The same are Mitosis. Each parent cell contains four chromosomes.


Meiosis - Prophase II

Nuclear envelop disappears and spindle develops etc., no chiasmata and no crossing over.


Meiosis- Metaphase II

Chromosomes pair up and align on plate like in mitosis but now with half number of chromosomes (no extra copy)


Meiosis - Anaphase II

Each chromosome is pulled into 2 separate chromatids by microtubles of the spindle apparatus.


Meiosis - Telophase II

Nuclear envelop reappears and cytokinesis occurs ----> habloid cells( each chromosome = 1 chromatid)


Mitosis is for ____ cells

Meiosis is for ____ cells

Mitosis is in somatic cells

Meiosis in gametes(egg, sperm, pollen)


Genetic Variation: Genetic recombination during meiosis and sexual reproduction originates from 3 events:

1. Crossing over during prophase I
2. Independent assortment of homologous during metaphase I ( which chromosomes goes into which cell)
3. Random joining of gametes aka germ cells(which sperm fertilizes which egg - genetic composition of gamete affects this)


Regulation of Cell Cycle:

1. Surface-to-volume ratio (S/V)

Volume gets much larger when cells grow. When S/V is large, exchange becomes much easier. When S/V is small, exchange is hard, leads to cell death or cell division to increase SA.


Regulation of Cell Cycle:

2. Genome-to-volume ratio (G/V)

Genome size remains constant throughout life; as cell grows, only volume increases.

G/V will be small and thus exceed the ability of its genome to produce sufficient amounts of regulator of activities. Some large cells(paramecium, human skeletal muscle) are multi-nucleated to deal with this.


Checkpoints: cell specific regulations

1.G1 checkpoint

aka restriction point, the most important one. At the end of G1 phase, if cell is not ready to divide it may act here (G0 phase - nerve and muscle cells remain here, rarely divide after maturing) and never proceed or wait until it is ready.


Checkpoints: cell specific regulations

2. G2 checkpoint:

End of G2 phase, evaluates accuracy of DNA replication and signal whether to begin mitosis.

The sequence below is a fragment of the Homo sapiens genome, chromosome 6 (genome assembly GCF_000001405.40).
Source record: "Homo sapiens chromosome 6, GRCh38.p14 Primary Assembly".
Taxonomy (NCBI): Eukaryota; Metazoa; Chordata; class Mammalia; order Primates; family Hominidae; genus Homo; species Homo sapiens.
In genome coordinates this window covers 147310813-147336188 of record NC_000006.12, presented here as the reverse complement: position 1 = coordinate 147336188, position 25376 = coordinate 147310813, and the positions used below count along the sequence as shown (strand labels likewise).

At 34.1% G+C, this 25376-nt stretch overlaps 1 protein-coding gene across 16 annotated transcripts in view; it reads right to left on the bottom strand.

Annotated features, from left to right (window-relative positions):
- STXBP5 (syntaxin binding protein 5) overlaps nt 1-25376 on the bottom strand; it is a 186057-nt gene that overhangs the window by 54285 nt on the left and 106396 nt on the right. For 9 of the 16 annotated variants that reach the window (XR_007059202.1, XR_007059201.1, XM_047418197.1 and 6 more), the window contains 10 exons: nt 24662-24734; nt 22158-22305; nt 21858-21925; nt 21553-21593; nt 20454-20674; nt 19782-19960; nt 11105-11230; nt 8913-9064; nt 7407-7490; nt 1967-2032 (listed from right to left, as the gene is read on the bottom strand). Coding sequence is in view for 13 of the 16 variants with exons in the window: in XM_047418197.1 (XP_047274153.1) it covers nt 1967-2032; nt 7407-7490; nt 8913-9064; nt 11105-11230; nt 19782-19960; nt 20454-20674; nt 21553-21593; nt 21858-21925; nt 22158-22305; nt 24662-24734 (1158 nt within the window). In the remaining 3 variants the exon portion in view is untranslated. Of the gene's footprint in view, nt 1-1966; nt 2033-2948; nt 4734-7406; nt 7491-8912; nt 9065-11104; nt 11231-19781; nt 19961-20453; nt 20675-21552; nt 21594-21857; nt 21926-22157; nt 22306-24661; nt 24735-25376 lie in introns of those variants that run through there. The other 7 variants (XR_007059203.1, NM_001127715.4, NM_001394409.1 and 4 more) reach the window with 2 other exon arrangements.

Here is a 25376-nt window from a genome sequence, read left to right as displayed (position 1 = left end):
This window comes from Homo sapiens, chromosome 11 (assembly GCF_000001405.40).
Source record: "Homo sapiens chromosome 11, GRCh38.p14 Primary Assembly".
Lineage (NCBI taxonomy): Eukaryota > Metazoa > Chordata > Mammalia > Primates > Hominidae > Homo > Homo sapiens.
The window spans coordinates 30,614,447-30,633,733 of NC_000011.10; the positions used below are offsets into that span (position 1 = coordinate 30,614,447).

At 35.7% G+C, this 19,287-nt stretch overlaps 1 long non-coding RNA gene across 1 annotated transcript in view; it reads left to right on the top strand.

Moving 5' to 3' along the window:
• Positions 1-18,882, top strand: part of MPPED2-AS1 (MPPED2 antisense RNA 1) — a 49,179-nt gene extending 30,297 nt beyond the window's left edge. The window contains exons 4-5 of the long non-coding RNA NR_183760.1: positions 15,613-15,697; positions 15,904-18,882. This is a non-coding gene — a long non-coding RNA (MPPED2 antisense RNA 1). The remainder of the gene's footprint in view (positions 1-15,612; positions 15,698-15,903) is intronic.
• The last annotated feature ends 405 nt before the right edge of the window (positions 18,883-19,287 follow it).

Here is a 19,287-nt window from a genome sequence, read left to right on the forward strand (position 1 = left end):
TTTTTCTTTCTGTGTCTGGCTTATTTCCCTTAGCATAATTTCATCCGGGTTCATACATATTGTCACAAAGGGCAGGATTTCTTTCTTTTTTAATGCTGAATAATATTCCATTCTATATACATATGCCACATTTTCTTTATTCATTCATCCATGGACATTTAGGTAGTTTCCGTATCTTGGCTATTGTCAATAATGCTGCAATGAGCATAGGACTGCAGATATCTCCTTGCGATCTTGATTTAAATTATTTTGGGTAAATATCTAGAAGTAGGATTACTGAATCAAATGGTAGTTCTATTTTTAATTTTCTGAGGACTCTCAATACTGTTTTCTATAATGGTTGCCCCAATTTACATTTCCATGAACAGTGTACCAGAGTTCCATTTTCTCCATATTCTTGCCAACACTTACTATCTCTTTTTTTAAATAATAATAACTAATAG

Checkpoints: cell specific regulations

3. M checkpoint

During metaphase, ensures microtubules are properly attached to all kinetochores.


Cyclin-dependent kinases (Cdk's)

Cdk enzyme activates proteins that regulate cell cycle by phosphorylation; Cdk's are activated by protein cyclin.


Growth factor:

Plasma membrane has receptors for growth factors that stimulate cell for division(such as damaged cell)


Density-dependent inhibition:

Cells stop dividing when surrounding cells density reaches maximum.


Anchorage dependence:

Most cells only divide when attached to an external surface such as neighboring cells or side of culture dish.

-Cancer cells defied all of the 5 conditions above( such cells are called TRANSFORMED cells)


At anaphase of mitosis, there would be a total of _____ chromosome/chromatids if a cell has ____ chromosomes at beginning. Even when pulled apart of sister chromatids, each one is now a complete chromosome.

At anaphase of mitosis, there would be a total of 92 chromosome/chromatids if a cell has 46 chromosomes at beginning. Even when pulled apart of sister chromatids, each one is now a complete chromosome.


At anaphase I, there would be a total of ___ chromosomes if a cell has ___ chromosomes at beginning because ___ chromosomes are pulled to each pole by independent assortment and no chromatids are separated at anaphase I.

At anaphase I, there would be a total of 46 chromosomes if a cell has 46 chromosomes at beginning because 23 chromosomes are pulled to each pole by independent assortment and no chromatids are separated at anaphase I.


Do plants have centrioles?(formation of cell plate)

Plants do not have centrioles.


Is mitosis a genetic variation?

Mitosis = no genetic variations.


Where does meiosis occur in?

In sexually reproducing organisms and the results are cells that are haploids.


In meiosis, a replicated chromosome consists of _____

two sister chromatids, where one is an exact copy of the other.


A kinetochore is______

a disc-shaped protein on the centromere that attaches the chromatid to the mitotic spindle during cell division.


Alternation of Generations:

Describe them

Gametophyte(n) ------>Mitosis-----> Makes Gametes(n) ---->Fertilization---->Sporophytes(2n) ----->Meiosis------>Spores(n)